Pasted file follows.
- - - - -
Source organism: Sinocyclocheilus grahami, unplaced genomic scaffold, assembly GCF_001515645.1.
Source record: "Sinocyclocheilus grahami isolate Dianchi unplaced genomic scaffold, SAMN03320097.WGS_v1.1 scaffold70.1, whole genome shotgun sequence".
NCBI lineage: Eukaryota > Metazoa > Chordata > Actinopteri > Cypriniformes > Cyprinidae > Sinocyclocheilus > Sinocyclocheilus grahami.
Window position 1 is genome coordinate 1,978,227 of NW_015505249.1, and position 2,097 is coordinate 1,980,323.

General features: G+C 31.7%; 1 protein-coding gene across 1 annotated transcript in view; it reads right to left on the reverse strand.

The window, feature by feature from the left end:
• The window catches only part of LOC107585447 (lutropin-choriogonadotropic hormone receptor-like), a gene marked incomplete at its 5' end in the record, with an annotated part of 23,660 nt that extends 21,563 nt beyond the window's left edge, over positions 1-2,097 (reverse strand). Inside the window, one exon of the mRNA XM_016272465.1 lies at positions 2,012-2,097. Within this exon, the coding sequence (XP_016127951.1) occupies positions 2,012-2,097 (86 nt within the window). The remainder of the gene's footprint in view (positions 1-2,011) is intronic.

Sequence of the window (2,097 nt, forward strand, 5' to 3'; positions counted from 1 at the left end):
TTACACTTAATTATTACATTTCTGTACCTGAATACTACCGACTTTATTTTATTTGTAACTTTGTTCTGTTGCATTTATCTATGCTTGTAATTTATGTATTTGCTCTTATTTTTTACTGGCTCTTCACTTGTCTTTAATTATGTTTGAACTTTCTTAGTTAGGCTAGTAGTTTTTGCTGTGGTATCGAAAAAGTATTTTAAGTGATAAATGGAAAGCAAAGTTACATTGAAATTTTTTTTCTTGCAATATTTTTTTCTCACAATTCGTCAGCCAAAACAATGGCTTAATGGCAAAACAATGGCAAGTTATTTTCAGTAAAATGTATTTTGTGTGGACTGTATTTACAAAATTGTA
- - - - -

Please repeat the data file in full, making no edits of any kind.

Source organism: Sinocyclocheilus grahami, unplaced genomic scaffold, assembly GCF_001515645.1.
Source record: "Sinocyclocheilus grahami isolate Dianchi unplaced genomic scaffold, SAMN03320097.WGS_v1.1 scaffold70.1, whole genome shotgun sequence".
NCBI lineage: Eukaryota > Metazoa > Chordata > Actinopteri > Cypriniformes > Cyprinidae > Sinocyclocheilus > Sinocyclocheilus grahami.
Window position 1 is genome coordinate 1,978,227 of NW_015505249.1, and position 2,097 is coordinate 1,980,323.

General features: G+C 31.7%; 1 protein-coding gene across 1 annotated transcript in view; it reads right to left on the reverse strand.

The window, feature by feature from the left end:
• The window catches only part of LOC107585447 (lutropin-choriogonadotropic hormone receptor-like), a gene marked incomplete at its 5' end in the record, with an annotated part of 23,660 nt that extends 21,563 nt beyond the window's left edge, over positions 1-2,097 (reverse strand). Inside the window, one exon of the mRNA XM_016272465.1 lies at positions 2,012-2,097. Within this exon, the coding sequence (XP_016127951.1) occupies positions 2,012-2,097 (86 nt within the window). The remainder of the gene's footprint in view (positions 1-2,011) is intronic.

Sequence of the window (2,097 nt, forward strand, 5' to 3'; positions counted from 1 at the left end):
TTACACTTAATTATTACATTTCTGTACCTGAATACTACCGACTTTATTTTATTTGTAACTTTGTTCTGTTGCATTTATCTATGCTTGTAATTTATGTATTTGCTCTTATTTTTTACTGGCTCTTCACTTGTCTTTAATTATGTTTGAACTTTCTTAGTTAGGCTAGTAGTTTTTGCTGTGGTATCGAAAAAGTATTTTAAGTGATAAATGGAAAGCAAAGTTACATTGAAATTTTTTTTCTTGCAATATTTTTTTCTCACAATTCGTCAGCCAAAACAATGGCTTAATGGCAAAACAATGGCAAGTTATTTTCAGTAAAATGTATTTTGTGTGGACTGTATTTACAAAATTGTA